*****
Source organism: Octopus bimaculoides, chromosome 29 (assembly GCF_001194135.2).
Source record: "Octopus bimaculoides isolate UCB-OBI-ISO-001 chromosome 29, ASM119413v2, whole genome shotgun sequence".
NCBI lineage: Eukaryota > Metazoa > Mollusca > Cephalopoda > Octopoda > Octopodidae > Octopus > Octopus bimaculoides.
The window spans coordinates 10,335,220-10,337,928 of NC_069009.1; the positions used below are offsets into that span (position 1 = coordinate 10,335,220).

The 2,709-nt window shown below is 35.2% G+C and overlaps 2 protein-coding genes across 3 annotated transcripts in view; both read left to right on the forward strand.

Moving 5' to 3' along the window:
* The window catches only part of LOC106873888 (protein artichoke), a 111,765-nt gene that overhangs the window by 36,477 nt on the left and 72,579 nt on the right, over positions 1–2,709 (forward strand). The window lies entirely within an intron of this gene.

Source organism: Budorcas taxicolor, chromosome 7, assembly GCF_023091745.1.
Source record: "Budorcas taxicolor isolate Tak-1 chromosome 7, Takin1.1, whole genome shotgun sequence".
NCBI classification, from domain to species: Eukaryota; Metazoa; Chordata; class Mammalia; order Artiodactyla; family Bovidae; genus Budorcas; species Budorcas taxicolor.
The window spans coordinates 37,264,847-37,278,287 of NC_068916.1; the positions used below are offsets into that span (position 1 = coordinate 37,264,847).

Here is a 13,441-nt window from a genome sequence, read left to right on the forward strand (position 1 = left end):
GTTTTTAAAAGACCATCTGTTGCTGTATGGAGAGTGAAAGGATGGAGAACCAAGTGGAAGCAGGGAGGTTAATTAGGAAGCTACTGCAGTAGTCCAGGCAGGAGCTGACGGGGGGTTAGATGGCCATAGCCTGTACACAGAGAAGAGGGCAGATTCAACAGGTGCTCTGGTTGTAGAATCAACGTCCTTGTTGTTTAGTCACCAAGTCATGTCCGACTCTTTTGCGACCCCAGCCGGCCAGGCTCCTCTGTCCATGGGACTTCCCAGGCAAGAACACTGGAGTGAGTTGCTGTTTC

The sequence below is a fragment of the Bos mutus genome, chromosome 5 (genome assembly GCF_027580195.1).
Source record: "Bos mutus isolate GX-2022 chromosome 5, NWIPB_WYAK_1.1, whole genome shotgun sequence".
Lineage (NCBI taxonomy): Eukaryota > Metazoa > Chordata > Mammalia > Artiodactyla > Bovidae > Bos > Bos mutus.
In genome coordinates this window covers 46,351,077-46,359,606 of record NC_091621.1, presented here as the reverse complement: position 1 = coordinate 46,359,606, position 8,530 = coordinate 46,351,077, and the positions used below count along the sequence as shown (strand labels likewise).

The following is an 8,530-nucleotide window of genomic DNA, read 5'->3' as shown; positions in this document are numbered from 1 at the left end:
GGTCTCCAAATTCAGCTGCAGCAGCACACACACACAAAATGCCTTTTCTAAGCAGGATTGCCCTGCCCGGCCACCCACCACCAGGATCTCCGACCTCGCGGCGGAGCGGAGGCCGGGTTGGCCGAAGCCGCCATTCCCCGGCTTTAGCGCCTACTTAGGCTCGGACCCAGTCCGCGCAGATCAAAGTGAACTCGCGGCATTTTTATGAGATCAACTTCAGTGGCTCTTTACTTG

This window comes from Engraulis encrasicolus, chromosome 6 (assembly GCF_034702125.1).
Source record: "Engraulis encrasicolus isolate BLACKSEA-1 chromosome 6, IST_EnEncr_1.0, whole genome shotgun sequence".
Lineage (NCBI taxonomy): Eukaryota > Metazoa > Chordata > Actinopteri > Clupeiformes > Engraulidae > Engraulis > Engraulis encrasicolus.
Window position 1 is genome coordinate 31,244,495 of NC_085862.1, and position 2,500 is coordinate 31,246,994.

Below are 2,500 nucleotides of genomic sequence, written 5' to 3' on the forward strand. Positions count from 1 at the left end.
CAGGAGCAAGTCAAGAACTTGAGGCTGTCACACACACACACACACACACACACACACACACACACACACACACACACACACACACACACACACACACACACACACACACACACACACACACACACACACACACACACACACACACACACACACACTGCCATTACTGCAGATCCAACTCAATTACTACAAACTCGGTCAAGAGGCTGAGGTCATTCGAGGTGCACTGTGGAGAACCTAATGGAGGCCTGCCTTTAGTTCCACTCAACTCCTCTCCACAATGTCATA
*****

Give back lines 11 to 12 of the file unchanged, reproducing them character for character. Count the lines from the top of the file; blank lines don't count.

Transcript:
The window spans coordinates 37,264,847-37,278,287 of NC_068916.1; the positions used below are offsets into that span (position 1 = coordinate 37,264,847).

Here is a 13,441-nt window from a genome sequence, read left to right on the forward strand (position 1 = left end):